However the concept is often treated very informally with a string being
regarded as a sequence of symbols written on a page. While this informal
idea is sufficient for many purposes, we will find it useful, and perhaps
essential, to replace it with a more mathematically precise construct.
Definition:
For any set A,
a string over A
of length n is
a mapping u:[n]A.
Given a string u
over A of length
n we sometimes write it as u = u_{1}u_{2}u_{n}
where u_{i} = u( i ).
Let A* denote the set of all strings
over A.
Let denote the unique
string (mapping) :[0]A,
we call the empty string.
We may sometimes write "" rather than
Given any uA*
let u denote the length of u,
so, u:[u]A.
For any u, vA*
let uv
denote their concatenation, that is the string
uv
:[u+v]A
i
u(i) if iu
i
v(iu) if i>u
end
Definition: Given strings
u:[n]A
and v:[p]A,
a string morphism f:uv
is a mapping f : [n][p]
such that vf
=
u
Sindexed sets, Sary Sets, and Sary Mappings
Given a set S, it is quite common to speak
of Sindexed sets, or sets whose elements
are indexed by S. The usual notation
for an Sindexed set A
would be either A = < a_{s}  sS>
or
A = { a_{s}  sS }.
I prefer the former notation over the latter notation for the simple reason
that an indexed set is not just a set, but a set "with indexing".
While two sets are equal if, and only if, they have the same elements,
there are good reasons for saying that two indexed sets are the same if,
and only if, they have the same indexing. For example, if we
speak of points in an ndimensional space
as being [n]indexed sets of real numbers
(commonly called real vectors) then the order (given by the indexing) is
clearly important since two points are the same if, and only if, they have
the same values at the same indices. On the other hand, the notation
A = { a_{s}  sS }suggests
that A is just a set and that the indexing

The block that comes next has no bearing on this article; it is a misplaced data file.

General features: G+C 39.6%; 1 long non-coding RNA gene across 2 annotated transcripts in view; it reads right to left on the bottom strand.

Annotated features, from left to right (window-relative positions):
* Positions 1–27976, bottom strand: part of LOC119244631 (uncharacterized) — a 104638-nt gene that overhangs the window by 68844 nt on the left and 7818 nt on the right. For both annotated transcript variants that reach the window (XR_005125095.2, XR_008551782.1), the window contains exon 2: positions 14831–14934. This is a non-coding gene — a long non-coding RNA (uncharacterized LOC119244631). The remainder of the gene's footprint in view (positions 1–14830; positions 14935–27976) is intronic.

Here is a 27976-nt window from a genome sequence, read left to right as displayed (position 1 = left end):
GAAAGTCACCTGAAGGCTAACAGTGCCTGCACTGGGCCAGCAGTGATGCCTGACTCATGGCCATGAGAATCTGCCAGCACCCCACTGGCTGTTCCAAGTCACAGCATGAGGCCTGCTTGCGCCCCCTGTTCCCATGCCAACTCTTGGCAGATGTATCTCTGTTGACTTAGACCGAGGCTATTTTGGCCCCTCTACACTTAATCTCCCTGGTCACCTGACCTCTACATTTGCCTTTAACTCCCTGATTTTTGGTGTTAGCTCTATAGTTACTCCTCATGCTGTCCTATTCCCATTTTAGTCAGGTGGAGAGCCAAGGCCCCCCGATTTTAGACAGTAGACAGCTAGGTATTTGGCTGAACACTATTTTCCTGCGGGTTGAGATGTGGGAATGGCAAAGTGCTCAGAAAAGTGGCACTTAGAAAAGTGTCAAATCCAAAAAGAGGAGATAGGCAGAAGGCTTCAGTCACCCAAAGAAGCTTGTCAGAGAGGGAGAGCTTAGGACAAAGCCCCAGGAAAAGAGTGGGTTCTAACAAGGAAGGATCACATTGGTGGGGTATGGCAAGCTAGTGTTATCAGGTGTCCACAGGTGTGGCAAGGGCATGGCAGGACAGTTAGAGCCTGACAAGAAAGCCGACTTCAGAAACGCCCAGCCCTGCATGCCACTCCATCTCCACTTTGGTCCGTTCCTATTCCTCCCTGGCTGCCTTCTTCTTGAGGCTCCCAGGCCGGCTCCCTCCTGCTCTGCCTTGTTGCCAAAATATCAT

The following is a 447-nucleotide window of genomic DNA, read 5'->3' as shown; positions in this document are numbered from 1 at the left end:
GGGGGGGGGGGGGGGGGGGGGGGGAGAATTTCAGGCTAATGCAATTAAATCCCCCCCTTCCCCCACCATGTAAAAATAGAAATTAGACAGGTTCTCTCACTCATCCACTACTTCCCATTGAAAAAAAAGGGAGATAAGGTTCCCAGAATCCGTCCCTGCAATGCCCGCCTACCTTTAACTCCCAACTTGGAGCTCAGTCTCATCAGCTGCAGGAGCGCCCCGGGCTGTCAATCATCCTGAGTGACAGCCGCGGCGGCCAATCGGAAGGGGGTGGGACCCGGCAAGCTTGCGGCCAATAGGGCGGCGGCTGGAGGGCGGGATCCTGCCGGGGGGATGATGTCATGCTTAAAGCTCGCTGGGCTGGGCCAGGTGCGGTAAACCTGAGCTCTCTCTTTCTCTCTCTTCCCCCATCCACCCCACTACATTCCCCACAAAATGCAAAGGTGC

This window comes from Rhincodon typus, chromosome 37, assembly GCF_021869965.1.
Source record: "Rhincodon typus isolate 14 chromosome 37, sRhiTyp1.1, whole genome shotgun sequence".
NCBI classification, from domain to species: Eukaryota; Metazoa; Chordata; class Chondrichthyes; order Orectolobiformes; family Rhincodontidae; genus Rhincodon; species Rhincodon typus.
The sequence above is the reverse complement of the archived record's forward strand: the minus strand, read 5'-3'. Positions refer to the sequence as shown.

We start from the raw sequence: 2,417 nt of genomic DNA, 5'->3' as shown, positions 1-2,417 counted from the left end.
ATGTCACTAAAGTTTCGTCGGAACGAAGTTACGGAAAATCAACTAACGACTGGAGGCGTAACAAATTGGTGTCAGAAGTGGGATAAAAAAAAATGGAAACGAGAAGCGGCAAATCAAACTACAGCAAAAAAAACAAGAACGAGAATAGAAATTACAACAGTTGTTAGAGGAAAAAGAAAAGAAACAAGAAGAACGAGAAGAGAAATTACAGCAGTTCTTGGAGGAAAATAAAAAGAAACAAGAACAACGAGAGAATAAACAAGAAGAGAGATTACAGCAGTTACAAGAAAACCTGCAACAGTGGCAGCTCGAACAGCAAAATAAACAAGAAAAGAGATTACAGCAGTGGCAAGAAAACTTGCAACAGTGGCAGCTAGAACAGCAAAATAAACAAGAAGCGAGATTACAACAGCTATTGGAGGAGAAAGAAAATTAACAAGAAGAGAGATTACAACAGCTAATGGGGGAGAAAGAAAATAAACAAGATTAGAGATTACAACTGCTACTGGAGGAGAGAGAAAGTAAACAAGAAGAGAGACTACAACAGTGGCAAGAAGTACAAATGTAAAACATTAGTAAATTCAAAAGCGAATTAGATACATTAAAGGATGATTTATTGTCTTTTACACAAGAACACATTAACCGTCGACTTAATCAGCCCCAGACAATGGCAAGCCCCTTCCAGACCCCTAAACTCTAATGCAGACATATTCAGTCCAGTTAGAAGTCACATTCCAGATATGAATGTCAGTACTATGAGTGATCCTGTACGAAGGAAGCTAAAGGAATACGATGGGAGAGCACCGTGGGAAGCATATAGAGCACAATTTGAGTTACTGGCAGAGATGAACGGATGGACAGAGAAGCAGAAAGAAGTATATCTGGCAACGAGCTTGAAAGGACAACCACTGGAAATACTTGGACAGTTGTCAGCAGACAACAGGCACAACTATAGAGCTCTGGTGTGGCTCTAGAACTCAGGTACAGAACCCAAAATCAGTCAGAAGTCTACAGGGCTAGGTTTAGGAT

need not be considered. Despite all these complications, the notion of
an Sindexed set is commonly used without
bothering to define it. What then is the definition of an Sindexed
set?
Definition:
Given sets S and U
an Sindexed set A
of elements of U is the graph of a mapping
SU
.
end
We shall make considerable use of a specialization of the notion of
an Sindexed set, that we call an Sary
set.
Definition:
Given a set S, and Sary
set is an
Sindexed set of sets (n.b.,
it is not clear what to take for U as there
is no set of all sets).
Given Sary sets A
= < A_{s}  sS>
and B = < B_{s}  sS>
we define an Sary mapping f:AB
to be an Sindexed set of mappings f = < f_{s}:A_{s}B_{s}
 sS>.
end
Commuting Diagrams
A diagram is a directed graph in which the nodes
are labeled with names of sets and whose edges are labeled with names of
functions. A diagram is said to be a commuting diagram if for every
ordered pair of nodes in the diagram, if we compose the functions
along each path from the first node to the second then we always get the
same result. Such a diagram is a convenient way to present various
equalities. For example, we used the diagram
in the definition of string morphism to illustrate
that vf
=
u Sometimes, as in this example, an equals sign,
"=", is inserted in the diagram to indicate that it is a commuting diagram,
but this is not mandatory. Here is another example:
This commuting diagram asserts the commutativity of functional composition,
i.e., that h(gf)
= (hg)f